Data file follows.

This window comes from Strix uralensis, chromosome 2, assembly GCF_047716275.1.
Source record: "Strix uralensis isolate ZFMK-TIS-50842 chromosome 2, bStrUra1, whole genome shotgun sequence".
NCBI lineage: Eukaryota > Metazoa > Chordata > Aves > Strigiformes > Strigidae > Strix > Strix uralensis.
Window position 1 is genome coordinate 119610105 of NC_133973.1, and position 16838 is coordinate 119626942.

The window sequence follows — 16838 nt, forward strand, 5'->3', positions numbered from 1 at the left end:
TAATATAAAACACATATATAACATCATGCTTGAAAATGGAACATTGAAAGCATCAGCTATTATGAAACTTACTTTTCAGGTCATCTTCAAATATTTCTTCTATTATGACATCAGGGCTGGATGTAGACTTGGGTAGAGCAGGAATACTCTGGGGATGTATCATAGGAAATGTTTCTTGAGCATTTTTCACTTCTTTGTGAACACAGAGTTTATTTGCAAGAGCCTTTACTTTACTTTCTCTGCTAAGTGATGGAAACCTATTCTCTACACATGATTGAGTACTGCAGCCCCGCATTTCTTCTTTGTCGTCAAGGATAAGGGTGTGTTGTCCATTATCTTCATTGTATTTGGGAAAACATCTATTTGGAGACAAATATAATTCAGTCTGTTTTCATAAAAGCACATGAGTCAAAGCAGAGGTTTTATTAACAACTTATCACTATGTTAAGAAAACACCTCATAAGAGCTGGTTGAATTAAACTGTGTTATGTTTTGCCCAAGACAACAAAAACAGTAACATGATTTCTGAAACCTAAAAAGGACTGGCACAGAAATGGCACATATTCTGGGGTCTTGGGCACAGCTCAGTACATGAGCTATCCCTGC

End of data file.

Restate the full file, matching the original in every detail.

This window comes from Strix uralensis, chromosome 2, assembly GCF_047716275.1.
Source record: "Strix uralensis isolate ZFMK-TIS-50842 chromosome 2, bStrUra1, whole genome shotgun sequence".
NCBI lineage: Eukaryota > Metazoa > Chordata > Aves > Strigiformes > Strigidae > Strix > Strix uralensis.
Window position 1 is genome coordinate 119610105 of NC_133973.1, and position 16838 is coordinate 119626942.

The window sequence follows — 16838 nt, forward strand, 5'->3', positions numbered from 1 at the left end:
TAATATAAAACACATATATAACATCATGCTTGAAAATGGAACATTGAAAGCATCAGCTATTATGAAACTTACTTTTCAGGTCATCTTCAAATATTTCTTCTATTATGACATCAGGGCTGGATGTAGACTTGGGTAGAGCAGGAATACTCTGGGGATGTATCATAGGAAATGTTTCTTGAGCATTTTTCACTTCTTTGTGAACACAGAGTTTATTTGCAAGAGCCTTTACTTTACTTTCTCTGCTAAGTGATGGAAACCTATTCTCTACACATGATTGAGTACTGCAGCCCCGCATTTCTTCTTTGTCGTCAAGGATAAGGGTGTGTTGTCCATTATCTTCATTGTATTTGGGAAAACATCTATTTGGAGACAAATATAATTCAGTCTGTTTTCATAAAAGCACATGAGTCAAAGCAGAGGTTTTATTAACAACTTATCACTATGTTAAGAAAACACCTCATAAGAGCTGGTTGAATTAAACTGTGTTATGTTTTGCCCAAGACAACAAAAACAGTAACATGATTTCTGAAACCTAAAAAGGACTGGCACAGAAATGGCACATATTCTGGGGTCTTGGGCACAGCTCAGTACATGAGCTATCCCTGC